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Which clippings match 'Changing Our Relation' keyword pg.1 of 1
31 OCTOBER 2013

Thai Health Promotion Foundation: Smoking Kid campaign

"The Thai Health Promotion Foundation (THPF) used child actors to get adult smokers to think seriously about taking their own advice on the effects of smoking. In the Thai cultural context, adults naturally take action to educate children whenever they misbehave. However, when adults themselves repeat the children's action, they overlook that misbehavior. Children carrying cigarettes approached adults in smoking areas outside busy buildings, asking for a light. Adults commonly refused and warned the children not to smoke. The children asked the adults why they themselves were smoking and gave them a 'quit smoking' brochure. The campaign won a Bronze Outdoor Lion at Cannes in 2012, Gold Special Event and Silver Online awards at the 2013 Clio AWards, Gold for Special Service at the One Show Awards, a Silver Film Lotus at the 2013 Adfest Awards."

(Duncan Macleod, 4 June 2013, The Inspiration Room)

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TAGS

2012 • Adfest Awards • advertising campaignaltruismappealbrochureCannes Film Festivalchanging our relation • child actor • childrencigarettes • Clio Awards • co-suffering • cognitive dissonancecompassion • concern for others • desire to help • distanced viewpoint • duty of care • emotive manipulationempathetic consciousnessharmhealthheld in abeyanceInspiration Room • kid • pathospersuasively suggestivepsychical distancepublic health campaign • quit smoking • self-harm • smoking area • smoking cigarettes • Smoking Kid (campaign) • Thai Health Promotion Foundation • Thailand • The One Club • THPF

CONTRIBUTOR

Simon Perkins
29 NOVEMBER 2012

Psychical Distance: characters and situations in drama are unreal

"One of the best known examples is to be found in our attitude towards the events and characters of the drama; they appeal to us like persons and incidents of normal experience, except that that side of their appeal, which would usually affect us in a directly personal manner, is held in abeyance. This difference, so well known as to be almost trivial, is generally explained by reference to the knowledge that the characters and situations are 'unreal,' imaginary. In this sense Witasek, oeprating with Meinong's theory of Annahem, has described the emotions involved in witnessing a drama as Scheingefuhle, a term which has so frequently been misunderstood in discussions of his theories. But, as a matter of fact, the 'assumption' upon which the imaginative emotional reaction is based is not necessarily the condition, but often the consequence, of distance; that is to say, the converse of the reason usually stated would then be true: viz. That distance, by changing our relation to the characters, renders them seemingly fictitious, not that the fictitiousness of the characters alters our feelings toward them. It is, of course, to be granted that the actual and admitted unreality of the dramatic action reinforces the effect of Distance. But surely the proverbial unsophisticated yokel whose chivalrous interference in the play on behalf of the hapless heroine can only be prevented by impressing upon him that 'they are only pretending,' is not the ideal type of theatrical audience. The proof of the seeming paradox that it is Distance which primarily gives to dramatic action the appearance of unreliability and not vice versa, is the observation that the same filtration of our sentiments and the same seeming 'unreality' of actual men and things occur, when at times, by a sudden change of inward perspective, we are overcome by the feeling that 'all the world's a stage.'"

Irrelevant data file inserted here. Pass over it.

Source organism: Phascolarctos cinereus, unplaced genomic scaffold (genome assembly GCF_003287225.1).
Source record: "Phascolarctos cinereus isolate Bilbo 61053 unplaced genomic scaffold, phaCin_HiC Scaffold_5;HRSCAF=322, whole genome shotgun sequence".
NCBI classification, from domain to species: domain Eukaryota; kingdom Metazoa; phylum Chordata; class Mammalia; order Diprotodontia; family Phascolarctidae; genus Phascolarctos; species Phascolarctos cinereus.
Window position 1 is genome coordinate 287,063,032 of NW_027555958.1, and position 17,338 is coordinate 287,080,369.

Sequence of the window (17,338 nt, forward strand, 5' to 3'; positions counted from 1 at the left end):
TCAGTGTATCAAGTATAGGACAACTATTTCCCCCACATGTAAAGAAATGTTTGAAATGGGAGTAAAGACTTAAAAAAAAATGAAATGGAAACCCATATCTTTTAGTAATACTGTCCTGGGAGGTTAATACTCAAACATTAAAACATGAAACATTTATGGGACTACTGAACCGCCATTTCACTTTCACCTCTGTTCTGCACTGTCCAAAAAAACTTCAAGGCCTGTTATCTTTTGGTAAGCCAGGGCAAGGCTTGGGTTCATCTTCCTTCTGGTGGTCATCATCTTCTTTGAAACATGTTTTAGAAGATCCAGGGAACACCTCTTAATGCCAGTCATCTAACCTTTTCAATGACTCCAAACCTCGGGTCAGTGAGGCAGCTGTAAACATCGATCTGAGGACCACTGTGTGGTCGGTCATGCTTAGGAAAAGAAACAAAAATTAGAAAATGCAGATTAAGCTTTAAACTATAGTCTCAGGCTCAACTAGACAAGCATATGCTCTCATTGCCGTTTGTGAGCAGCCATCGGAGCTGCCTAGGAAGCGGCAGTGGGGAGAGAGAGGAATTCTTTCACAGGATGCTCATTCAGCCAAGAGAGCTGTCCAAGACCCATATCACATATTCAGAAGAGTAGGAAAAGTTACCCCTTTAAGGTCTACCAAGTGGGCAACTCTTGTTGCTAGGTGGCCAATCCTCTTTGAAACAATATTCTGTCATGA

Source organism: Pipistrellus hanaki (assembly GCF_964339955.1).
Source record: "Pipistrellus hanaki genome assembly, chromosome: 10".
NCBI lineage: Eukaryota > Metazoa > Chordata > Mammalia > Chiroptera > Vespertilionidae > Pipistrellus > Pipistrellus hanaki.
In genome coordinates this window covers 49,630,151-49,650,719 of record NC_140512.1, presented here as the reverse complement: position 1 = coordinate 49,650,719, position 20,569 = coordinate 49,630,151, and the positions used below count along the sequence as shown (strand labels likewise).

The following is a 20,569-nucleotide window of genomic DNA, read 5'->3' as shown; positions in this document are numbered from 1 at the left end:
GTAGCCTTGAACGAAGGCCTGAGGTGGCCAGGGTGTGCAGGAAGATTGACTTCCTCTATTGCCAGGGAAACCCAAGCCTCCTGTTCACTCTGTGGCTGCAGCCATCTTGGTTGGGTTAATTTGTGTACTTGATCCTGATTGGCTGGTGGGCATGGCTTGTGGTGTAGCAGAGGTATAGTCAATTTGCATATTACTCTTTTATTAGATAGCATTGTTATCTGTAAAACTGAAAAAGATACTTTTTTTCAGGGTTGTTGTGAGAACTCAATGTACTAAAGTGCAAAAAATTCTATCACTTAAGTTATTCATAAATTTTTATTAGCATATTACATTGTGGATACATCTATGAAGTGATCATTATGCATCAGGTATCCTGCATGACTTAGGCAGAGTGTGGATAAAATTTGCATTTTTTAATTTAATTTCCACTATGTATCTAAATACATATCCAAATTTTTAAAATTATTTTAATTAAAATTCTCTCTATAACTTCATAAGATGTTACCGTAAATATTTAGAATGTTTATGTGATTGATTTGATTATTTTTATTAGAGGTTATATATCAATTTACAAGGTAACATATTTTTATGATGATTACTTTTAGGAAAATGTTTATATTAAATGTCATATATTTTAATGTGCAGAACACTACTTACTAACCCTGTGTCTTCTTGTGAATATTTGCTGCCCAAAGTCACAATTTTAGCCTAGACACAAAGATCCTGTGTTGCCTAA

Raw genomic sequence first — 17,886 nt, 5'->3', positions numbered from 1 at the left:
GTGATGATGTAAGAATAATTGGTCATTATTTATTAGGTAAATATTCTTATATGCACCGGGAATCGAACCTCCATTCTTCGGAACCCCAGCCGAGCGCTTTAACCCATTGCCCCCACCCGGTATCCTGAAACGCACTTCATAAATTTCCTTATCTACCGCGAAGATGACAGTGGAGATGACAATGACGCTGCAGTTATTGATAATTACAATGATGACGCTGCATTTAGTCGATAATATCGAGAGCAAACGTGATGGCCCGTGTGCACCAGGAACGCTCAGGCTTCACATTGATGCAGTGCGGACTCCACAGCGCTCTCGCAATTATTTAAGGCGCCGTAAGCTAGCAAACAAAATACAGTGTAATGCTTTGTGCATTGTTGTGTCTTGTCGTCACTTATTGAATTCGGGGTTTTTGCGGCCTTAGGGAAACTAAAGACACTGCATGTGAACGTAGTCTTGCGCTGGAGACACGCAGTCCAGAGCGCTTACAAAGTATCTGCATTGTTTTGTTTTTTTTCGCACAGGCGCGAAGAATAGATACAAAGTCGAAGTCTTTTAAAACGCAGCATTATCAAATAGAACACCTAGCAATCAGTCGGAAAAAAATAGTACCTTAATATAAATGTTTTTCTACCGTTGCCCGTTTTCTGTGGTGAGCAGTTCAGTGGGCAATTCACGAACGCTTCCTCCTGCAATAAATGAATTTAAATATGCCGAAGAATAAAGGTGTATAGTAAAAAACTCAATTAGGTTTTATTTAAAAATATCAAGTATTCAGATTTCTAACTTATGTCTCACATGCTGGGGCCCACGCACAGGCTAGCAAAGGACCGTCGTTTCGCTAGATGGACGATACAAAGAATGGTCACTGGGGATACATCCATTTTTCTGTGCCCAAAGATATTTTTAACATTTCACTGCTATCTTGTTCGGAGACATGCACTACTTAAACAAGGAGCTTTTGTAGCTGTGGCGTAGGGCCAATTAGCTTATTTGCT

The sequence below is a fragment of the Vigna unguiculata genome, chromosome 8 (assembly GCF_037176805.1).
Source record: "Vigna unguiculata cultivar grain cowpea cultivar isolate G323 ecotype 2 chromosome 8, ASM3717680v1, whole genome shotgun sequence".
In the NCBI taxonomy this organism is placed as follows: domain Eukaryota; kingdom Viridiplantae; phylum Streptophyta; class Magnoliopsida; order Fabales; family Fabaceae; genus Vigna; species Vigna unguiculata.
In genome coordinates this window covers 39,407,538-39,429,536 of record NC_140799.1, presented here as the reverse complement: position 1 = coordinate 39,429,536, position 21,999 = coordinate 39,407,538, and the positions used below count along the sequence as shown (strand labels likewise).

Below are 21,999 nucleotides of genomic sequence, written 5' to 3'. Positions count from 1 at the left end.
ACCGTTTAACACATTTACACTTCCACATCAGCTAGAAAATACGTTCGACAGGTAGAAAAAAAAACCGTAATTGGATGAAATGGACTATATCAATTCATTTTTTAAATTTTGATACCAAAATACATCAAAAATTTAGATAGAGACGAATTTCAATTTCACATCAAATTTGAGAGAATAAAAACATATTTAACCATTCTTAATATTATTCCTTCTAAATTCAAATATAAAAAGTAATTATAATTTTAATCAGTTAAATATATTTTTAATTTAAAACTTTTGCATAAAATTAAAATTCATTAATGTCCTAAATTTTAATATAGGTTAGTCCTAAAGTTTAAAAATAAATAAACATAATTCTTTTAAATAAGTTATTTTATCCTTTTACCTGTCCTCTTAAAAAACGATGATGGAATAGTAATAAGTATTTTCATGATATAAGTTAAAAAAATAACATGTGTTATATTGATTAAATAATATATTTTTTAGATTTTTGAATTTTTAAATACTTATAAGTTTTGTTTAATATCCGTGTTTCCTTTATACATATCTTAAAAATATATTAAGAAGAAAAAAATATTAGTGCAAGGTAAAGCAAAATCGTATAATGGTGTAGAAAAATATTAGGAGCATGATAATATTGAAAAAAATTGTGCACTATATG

(Edward Bullough, 1912)

Edward Bullough (1912). "Psychical Distance" British Journal of Psychology, Vol. 5, pp. 87–117 (excerpt cited by Julie Van Camp, 22 November 2006).

Fig.1 Patricia Piccinini/Drome Pty Ltd. (2010) [http://leecasey.carbonmade.com/projects/2594595#9]

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1912aesthetics • Alexius Meinong • all the worlds a stage • Annahem • appeal • appearance of unreliability • audiencebelievabilitybreaking the fourth wallchanging our relationcharactersdirect experience • distance • distanced viewpointdrama • dramatic action • dramatic space • Edward Bullough • emotionemotional immersionemotional involvementempathyfeelings • fictitious • fictitiousnessheld in abeyanceimaginary • imaginative emotional reaction • normal experience • only pretending • our sentiments • pathospersonalpropinquitypsychical distancepsychological closeness • psychological proximity • Scheingefuhle • Stephan Witasek • suspension of disbelief • theatrical audience • unreal • unreal characters • unreal situations • unreality • verisimilitude • witnessing • yoke

CONTRIBUTOR

Simon Perkins
10 MARCH 2009

Ad for Lifeline New Zealand: putting things in perspective

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1990s • affective disorder • anxietyAotearoa New Zealandbringing into relationchanging our relationcommunity services • counselling agency • counselling service • counselling services • crisis support • email counselling • hand-drawn animationhealth care • help service • in perspective • Lifeline New Zealand • magnitudesmental healthmental health disordersmental wellbeingpersonal challenges • personal crisis • personal perspective • personal wellbeingproblem-solving • psychological disorder • psychological perceptionpsychology • put in perspective • put it into perspective • put life in perspective • scalesnowballstresssupport agenciessupport services • telephone counselling service • tv adwellbeingworry

CONTRIBUTOR

Simon Perkins
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